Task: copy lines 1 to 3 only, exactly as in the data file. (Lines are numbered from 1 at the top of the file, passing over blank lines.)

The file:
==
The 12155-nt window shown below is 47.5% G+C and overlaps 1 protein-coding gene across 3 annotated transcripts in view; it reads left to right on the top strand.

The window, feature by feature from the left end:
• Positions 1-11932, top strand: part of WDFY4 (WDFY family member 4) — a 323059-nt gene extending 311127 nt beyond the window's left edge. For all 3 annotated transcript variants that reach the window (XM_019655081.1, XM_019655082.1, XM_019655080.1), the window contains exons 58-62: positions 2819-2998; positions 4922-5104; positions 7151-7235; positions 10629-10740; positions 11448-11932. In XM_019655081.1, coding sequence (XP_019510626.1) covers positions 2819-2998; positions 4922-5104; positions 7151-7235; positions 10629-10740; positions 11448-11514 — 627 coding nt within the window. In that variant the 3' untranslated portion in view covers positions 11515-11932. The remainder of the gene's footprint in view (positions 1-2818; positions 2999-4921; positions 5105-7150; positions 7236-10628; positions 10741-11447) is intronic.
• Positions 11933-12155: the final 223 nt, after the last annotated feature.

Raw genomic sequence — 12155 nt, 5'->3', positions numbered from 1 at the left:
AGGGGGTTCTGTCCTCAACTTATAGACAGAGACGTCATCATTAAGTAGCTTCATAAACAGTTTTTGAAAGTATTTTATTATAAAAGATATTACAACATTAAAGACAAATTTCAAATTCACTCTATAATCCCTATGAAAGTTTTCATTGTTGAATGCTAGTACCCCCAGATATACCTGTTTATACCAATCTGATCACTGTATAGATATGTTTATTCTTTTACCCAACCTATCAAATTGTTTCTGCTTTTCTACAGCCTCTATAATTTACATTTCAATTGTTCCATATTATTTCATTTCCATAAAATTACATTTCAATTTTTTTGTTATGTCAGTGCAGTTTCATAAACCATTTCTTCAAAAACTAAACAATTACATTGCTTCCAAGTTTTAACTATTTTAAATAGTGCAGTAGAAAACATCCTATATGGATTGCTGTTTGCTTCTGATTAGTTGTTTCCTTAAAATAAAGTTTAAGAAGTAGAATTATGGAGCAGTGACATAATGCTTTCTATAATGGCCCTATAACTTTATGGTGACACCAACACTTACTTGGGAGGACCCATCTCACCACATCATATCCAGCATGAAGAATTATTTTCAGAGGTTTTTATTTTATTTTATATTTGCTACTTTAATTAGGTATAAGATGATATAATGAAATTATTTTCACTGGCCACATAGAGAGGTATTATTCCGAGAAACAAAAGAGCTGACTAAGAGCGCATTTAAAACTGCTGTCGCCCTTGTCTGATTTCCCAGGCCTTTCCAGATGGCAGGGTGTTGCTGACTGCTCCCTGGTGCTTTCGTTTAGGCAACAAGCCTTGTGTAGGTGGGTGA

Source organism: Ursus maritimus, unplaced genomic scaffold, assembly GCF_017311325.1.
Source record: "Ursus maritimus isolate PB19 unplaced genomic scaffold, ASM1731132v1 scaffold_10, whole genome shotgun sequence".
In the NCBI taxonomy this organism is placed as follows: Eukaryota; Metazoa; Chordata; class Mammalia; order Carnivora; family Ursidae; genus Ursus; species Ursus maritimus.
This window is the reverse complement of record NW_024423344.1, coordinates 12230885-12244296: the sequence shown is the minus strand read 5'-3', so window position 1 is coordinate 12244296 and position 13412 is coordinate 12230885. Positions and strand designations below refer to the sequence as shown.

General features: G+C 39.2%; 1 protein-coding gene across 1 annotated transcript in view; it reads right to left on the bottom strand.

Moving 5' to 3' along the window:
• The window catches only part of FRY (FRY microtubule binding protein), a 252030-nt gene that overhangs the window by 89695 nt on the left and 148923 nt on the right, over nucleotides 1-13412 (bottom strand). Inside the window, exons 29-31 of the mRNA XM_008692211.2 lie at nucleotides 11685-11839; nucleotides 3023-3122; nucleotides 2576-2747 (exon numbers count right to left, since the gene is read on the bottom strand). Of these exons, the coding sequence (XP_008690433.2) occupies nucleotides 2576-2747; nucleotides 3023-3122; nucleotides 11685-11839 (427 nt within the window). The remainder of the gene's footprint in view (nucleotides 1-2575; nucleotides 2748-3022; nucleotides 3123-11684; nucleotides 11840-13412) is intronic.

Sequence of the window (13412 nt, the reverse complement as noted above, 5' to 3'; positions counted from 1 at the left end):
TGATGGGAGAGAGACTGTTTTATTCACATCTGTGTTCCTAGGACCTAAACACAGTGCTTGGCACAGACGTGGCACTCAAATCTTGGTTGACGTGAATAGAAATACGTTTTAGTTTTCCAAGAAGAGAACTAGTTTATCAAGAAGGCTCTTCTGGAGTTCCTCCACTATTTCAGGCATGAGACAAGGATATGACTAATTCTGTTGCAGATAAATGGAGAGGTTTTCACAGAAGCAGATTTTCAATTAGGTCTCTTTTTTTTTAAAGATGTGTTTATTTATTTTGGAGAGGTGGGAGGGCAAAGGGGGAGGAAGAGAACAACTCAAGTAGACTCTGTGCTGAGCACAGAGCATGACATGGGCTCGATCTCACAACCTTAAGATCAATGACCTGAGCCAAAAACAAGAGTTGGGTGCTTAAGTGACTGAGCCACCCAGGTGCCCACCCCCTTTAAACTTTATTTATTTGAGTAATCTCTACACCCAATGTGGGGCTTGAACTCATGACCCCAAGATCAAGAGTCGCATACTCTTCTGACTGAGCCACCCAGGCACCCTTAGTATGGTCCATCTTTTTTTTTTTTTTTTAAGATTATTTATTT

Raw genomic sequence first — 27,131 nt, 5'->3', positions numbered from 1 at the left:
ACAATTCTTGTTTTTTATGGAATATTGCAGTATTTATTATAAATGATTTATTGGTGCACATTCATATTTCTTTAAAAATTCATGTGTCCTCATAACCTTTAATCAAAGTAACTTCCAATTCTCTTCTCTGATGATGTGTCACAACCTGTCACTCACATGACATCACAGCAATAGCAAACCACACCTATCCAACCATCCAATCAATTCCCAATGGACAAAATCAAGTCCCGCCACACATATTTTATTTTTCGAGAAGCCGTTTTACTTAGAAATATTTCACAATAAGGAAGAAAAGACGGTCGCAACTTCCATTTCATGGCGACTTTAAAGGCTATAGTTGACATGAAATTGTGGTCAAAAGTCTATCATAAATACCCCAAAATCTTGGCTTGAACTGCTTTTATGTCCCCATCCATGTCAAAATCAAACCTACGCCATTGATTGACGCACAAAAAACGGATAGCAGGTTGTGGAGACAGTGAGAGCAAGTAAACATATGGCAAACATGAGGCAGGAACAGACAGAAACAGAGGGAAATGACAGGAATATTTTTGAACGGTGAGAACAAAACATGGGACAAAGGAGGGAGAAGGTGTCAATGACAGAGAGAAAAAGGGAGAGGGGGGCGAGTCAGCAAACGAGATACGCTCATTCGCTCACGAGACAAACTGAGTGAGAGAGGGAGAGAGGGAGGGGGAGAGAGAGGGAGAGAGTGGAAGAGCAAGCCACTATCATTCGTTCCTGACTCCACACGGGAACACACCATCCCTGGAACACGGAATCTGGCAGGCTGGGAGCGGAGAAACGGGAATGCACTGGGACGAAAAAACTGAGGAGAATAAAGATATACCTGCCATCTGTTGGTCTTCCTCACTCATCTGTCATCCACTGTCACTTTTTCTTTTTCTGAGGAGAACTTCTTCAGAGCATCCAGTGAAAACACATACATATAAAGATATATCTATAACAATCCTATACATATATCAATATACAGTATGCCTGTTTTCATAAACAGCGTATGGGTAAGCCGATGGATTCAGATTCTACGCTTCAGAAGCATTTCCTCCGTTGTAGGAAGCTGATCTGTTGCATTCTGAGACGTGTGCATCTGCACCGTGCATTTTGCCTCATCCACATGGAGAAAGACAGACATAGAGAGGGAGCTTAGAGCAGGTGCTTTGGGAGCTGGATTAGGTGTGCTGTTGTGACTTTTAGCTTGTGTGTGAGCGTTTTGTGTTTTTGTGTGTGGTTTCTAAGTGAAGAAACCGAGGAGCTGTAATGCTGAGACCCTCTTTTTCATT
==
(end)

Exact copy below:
The 12155-nt window shown below is 47.5% G+C and overlaps 1 protein-coding gene across 3 annotated transcripts in view; it reads left to right on the top strand.

The window, feature by feature from the left end:
• Positions 1-11932, top strand: part of WDFY4 (WDFY family member 4) — a 323059-nt gene extending 311127 nt beyond the window's left edge. For all 3 annotated transcript variants that reach the window (XM_019655081.1, XM_019655082.1, XM_019655080.1), the window contains exons 58-62: positions 2819-2998; positions 4922-5104; positions 7151-7235; positions 10629-10740; positions 11448-11932. In XM_019655081.1, coding sequence (XP_019510626.1) covers positions 2819-2998; positions 4922-5104; positions 7151-7235; positions 10629-10740; positions 11448-11514 — 627 coding nt within the window. In that variant the 3' untranslated portion in view covers positions 11515-11932. The remainder of the gene's footprint in view (positions 1-2818; positions 2999-4921; positions 5105-7150; positions 7236-10628; positions 10741-11447) is intronic.